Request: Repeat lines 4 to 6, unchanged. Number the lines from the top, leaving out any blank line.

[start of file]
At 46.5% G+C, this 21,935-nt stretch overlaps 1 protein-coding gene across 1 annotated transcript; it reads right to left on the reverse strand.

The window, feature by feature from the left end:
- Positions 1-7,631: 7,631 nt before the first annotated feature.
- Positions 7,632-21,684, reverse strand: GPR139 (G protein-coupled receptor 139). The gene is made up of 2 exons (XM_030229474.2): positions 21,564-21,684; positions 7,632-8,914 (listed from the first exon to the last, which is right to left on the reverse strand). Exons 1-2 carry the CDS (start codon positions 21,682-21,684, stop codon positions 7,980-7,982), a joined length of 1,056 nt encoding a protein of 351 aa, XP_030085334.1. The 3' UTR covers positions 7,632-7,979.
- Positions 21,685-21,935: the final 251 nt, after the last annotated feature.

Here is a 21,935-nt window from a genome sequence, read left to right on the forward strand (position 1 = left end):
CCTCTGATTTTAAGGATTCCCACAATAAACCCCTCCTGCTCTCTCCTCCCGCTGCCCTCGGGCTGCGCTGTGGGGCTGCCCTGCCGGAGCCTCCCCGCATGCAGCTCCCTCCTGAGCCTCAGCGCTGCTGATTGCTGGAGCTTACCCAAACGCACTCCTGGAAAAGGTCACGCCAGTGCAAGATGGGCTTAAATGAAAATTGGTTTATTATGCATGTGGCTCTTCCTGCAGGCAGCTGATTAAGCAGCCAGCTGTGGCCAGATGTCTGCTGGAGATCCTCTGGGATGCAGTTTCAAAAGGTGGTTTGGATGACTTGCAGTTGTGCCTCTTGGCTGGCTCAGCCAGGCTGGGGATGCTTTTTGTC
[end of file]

- Positions 7,632-21,684, reverse strand: GPR139 (G protein-coupled receptor 139). The gene is made up of 2 exons (XM_030229474.2): positions 21,564-21,684; positions 7,632-8,914 (listed from the first exon to the last, which is right to left on the reverse strand). Exons 1-2 carry the CDS (start codon positions 21,682-21,684, stop codon positions 7,980-7,982), a joined length of 1,056 nt encoding a protein of 351 aa, XP_030085334.1. The 3' UTR covers positions 7,632-7,979.
- Positions 21,685-21,935: the final 251 nt, after the last annotated feature.

Here is a 21,935-nt window from a genome sequence, read left to right on the forward strand (position 1 = left end):